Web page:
Tag Archives: Flowers

An botanical from eastern Asia that can’t be beat!

As someone who is constantly striving for natural shapes in my LEGO constructions, I’ve definitely taken notice of the techniques employed by James Zhan in their beautiful orchid plant. The simple yet elegant yellow and brown stripes on the flower’s petals are perfect here. And I’m in love with the use of this constraction armor part for the interior of the bloom. Following the lime stems down, we see some delicate leaf construction thanks to clips, bars, and curved slopes in green. Even further down, the cleisostoma paniculatum is held in a gorgeous black planter adorned with six large LEGO studs. I especially like the natural effect of the olive green roots partially covered by the “potting soil” made of 1×1 round plates.

Taiwan Cleisoma 台灣虎紋隔距蘭

And if you want to see more builders we’ve featured showing off their green thumbs, you can find them here.

The Giffen Gardens is an award-winning LEGO build [Exclusive]

Over the last several months, I’ve been able to admire the individual pieces of this gorgeous LEGO creation by fellow SPSLUG member Kimberly Giffen. But when all the parts came together this past weekend at BrickCon, my jaw hit the floor! The build is alive with so many textures, from the roof and cobbled tan walls of the house to the stone-paved path around it. Each of the dozens of flowers adorning the grounds here feels unique, a single beautiful piece in the larger puzzle. And the variety is outstanding, bounding between building techniques with ease. In this pocket, we have rockwork with studs exposed, but an inch to the left explores the patterns made with this pentagonal tile in dark blue.

Enter the garden grounds below…

I’m no botanist, but I know a pretty build when I see one

He might be better known as a Star Wars builder, but I’ve really been enjoying Amado Canlas Pinlac‘s floral builds of late. The quality is super consistent and super high – they’ve even been exhibited at the LEGO House in Billund! The latest addition to the garden is this Amazon Exotic Flora. I’ve no idea if this is an accurate representation of the real thing, or if it is even a real plant at all! All I know is, it’s beautiful, and I would love one on my mantelpiece…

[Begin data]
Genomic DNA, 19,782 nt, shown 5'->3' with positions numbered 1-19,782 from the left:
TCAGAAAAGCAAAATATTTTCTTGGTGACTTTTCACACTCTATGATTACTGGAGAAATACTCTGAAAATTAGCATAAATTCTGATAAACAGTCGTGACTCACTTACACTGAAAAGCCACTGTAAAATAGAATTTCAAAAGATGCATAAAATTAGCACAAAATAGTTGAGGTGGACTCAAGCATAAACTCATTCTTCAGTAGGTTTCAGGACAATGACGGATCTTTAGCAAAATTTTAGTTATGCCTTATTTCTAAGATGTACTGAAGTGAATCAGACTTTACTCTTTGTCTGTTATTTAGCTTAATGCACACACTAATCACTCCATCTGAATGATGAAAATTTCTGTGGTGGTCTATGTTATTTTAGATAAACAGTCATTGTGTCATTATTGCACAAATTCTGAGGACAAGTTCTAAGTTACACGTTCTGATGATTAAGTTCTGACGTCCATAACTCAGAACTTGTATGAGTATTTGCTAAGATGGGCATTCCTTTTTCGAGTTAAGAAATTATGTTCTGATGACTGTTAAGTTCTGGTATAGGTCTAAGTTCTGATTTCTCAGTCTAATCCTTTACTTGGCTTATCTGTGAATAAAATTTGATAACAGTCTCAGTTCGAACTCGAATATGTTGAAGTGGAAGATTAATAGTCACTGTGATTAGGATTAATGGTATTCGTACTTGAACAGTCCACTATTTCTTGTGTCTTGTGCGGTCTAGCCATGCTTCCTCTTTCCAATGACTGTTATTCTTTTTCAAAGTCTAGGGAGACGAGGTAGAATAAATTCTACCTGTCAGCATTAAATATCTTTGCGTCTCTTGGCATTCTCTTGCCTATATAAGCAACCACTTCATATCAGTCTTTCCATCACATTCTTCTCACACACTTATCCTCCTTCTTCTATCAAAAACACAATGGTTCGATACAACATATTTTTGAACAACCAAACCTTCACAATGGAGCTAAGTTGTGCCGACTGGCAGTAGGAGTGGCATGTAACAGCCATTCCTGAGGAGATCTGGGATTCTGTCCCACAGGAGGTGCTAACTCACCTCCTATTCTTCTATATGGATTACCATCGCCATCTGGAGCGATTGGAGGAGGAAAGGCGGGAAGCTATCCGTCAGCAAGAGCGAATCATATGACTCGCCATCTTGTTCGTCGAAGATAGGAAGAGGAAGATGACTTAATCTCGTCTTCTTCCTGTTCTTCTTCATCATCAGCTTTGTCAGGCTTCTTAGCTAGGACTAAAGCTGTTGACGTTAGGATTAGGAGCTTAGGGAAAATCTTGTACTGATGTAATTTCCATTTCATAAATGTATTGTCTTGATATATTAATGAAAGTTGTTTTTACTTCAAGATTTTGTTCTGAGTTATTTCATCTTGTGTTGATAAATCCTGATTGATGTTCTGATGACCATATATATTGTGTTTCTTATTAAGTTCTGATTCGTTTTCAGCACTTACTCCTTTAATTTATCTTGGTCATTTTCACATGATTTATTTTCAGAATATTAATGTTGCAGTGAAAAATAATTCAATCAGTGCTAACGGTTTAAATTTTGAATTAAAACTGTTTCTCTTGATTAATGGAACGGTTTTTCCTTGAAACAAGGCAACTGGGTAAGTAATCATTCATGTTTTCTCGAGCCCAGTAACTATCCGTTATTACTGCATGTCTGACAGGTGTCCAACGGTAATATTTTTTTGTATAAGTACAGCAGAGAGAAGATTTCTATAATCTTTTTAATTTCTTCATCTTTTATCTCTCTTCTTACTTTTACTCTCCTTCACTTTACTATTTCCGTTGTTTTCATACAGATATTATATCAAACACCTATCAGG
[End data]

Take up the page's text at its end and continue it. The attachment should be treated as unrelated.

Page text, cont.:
Amazon Exotic Flora

That’s one beautifully arranged hat

Feeling crabby? Maybe this this cutie from Matt Goldberg can lift your mood. This creative crustacean has all the great organic shaping you’d want and is topped with a lovely bouquet of greenery. Is it the aquatic equivalent of an FTD delivery person? A decorator crab doing its best to camouflage itself? Perhaps this is prom night and the corsage was overzealous. Whatever the case, I adore this fun build.

Unpotted Crab

If you’re still crabby, though, there are plenty more critters in our archives!

Back in the saddle with a new business

This exquisite LEGO storefront by Caleb Schilling is all about new beginnings. It could be the opening of a new store, the blooming of a flower after a long winter, or the next season of Iron Builder. Utilizing 15 of this horse saddle seed part, the build puts them to use in the awning, a flower pot, and as the clerk’s apron. Beyond the seed part, I’m also partial to the excellent front door design in dark green and the intricate white molding on the second-story windows. Overall, there’s a depth to this build that goes beyond a stud count. All the open windows and patterned variations in texture make the creation stretch back away from the screen, inviting passers-by inside to see what’s on the shop’s shelves.

Open for Business

The Gnome Feast delivers whimsy, honey

Sometimes a LEGO creation comes along and immediately you’re like; I totally want to live here! That’s how I felt when I saw this new piece built by Bard Jaskier. Who wouldn’t want to live in a flower-treehouse among a world inhabited by this much whimsy? I love the sparkling flower, the toadstools, the ladybug, and all the blue tulips. (Or are they Forget-Me-Nots?) As sweet as those blue forget-me-jiggers are, the star of the show has got to be the purple bug delivering honey to the inhabitants to feast on in what could be called…a honey bucket. Heh, honey bucket. Get it? OK, I’ll just let myself out. While I make my shameful exit, why not check into why we think Bard Jaskier is as sweet as honey.

The Gnome Feast - Honey Delivery

Bloomin’ Kraata